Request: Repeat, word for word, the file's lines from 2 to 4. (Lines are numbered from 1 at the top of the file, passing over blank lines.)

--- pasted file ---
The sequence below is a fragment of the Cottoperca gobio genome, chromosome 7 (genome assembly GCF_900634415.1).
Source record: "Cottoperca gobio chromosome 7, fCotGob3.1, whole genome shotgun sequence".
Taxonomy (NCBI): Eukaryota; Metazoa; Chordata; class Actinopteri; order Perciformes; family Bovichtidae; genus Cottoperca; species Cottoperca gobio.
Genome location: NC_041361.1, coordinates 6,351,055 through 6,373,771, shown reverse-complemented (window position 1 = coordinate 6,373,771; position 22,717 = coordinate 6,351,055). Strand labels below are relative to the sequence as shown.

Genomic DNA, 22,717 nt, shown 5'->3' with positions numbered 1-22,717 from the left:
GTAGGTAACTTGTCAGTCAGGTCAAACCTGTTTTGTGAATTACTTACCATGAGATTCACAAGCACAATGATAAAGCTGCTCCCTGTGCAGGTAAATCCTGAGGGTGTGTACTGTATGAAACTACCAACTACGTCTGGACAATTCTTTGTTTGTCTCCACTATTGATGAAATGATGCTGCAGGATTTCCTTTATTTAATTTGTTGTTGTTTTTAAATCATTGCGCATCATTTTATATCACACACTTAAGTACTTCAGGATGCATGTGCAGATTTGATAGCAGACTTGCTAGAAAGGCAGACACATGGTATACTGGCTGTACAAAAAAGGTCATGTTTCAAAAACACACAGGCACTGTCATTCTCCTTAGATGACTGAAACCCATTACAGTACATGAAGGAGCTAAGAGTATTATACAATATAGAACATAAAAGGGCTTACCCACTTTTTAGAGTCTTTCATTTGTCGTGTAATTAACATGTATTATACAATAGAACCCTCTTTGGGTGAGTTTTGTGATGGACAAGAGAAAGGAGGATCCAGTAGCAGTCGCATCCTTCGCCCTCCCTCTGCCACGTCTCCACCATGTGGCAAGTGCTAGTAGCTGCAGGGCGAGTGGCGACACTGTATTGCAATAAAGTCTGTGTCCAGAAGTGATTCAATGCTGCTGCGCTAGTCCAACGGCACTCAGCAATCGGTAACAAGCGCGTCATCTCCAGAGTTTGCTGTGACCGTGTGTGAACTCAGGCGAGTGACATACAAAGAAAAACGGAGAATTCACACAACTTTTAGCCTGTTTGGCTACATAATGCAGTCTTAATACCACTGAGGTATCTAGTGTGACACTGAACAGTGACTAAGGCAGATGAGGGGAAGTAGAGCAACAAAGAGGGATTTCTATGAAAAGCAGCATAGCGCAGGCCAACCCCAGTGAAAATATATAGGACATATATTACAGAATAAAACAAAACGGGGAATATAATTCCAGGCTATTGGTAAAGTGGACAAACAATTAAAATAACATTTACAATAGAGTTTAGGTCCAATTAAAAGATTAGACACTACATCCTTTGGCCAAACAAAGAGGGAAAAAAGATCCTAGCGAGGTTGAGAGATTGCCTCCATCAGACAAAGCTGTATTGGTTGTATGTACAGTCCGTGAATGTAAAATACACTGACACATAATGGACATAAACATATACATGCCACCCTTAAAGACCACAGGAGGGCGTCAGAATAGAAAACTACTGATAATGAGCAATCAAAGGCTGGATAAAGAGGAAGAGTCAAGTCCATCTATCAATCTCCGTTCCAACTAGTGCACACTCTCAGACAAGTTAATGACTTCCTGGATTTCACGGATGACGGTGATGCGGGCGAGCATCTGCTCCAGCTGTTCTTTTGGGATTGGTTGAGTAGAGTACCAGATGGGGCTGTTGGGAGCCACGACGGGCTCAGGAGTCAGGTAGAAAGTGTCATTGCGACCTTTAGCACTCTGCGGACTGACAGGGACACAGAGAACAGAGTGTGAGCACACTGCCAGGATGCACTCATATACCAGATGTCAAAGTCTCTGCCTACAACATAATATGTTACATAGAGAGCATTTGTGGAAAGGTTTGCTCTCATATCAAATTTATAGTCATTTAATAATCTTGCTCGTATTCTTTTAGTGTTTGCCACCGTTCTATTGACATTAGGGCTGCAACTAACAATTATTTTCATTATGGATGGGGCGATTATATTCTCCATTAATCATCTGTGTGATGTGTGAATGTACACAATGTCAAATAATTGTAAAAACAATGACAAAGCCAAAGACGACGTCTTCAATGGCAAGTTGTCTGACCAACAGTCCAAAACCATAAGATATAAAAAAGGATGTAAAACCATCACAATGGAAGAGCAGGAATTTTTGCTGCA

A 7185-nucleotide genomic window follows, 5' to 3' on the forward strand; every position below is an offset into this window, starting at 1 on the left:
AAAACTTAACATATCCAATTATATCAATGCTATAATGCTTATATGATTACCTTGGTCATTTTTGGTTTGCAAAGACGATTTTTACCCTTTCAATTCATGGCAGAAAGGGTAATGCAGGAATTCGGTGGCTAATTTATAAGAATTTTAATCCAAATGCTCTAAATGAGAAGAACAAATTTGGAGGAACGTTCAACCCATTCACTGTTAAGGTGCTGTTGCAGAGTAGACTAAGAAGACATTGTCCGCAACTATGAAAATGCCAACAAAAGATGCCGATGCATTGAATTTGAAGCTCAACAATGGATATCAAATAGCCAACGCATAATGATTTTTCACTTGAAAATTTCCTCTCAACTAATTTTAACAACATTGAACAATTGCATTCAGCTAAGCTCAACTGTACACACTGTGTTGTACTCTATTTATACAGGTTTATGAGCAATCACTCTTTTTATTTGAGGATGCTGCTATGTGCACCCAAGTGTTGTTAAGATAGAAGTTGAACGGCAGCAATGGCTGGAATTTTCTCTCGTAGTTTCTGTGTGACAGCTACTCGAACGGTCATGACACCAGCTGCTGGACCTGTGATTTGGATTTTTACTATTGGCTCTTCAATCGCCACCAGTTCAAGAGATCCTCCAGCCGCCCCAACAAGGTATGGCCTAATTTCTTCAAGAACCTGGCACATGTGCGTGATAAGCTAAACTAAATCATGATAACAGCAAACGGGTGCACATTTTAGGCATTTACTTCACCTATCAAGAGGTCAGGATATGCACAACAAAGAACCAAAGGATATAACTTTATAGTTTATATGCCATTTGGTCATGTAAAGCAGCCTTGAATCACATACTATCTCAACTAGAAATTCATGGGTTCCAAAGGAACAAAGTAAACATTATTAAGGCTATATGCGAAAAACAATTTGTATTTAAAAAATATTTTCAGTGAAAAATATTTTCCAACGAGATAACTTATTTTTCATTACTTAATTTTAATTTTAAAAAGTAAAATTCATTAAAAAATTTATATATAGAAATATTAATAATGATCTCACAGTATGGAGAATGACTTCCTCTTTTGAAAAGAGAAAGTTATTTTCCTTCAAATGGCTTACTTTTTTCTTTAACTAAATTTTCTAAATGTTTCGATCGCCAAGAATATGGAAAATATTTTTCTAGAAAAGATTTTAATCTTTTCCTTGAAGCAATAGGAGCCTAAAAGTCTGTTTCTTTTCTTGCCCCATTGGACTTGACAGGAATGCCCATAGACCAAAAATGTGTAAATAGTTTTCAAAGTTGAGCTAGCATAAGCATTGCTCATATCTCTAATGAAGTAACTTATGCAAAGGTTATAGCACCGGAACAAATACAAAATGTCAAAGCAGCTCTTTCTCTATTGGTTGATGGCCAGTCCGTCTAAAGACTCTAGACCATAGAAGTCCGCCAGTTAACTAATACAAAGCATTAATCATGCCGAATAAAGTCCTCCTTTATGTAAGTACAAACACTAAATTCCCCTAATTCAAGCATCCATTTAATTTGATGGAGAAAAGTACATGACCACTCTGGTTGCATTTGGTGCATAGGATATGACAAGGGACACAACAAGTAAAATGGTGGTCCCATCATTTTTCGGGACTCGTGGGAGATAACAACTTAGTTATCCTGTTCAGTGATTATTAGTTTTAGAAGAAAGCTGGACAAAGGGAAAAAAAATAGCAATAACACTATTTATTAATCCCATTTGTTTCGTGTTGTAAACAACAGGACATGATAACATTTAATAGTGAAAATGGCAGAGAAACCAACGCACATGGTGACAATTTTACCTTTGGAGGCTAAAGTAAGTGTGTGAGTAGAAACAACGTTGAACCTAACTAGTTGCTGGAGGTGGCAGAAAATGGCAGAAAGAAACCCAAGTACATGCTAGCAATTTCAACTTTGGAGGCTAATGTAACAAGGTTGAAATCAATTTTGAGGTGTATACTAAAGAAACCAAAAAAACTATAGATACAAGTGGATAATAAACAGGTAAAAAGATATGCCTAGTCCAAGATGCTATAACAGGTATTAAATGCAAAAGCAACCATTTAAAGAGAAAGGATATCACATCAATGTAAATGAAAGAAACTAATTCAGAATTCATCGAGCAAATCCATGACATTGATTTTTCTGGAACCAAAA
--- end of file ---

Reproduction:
Source record: "Cottoperca gobio chromosome 7, fCotGob3.1, whole genome shotgun sequence".
Taxonomy (NCBI): Eukaryota; Metazoa; Chordata; class Actinopteri; order Perciformes; family Bovichtidae; genus Cottoperca; species Cottoperca gobio.
Genome location: NC_041361.1, coordinates 6,351,055 through 6,373,771, shown reverse-complemented (window position 1 = coordinate 6,373,771; position 22,717 = coordinate 6,351,055). Strand labels below are relative to the sequence as shown.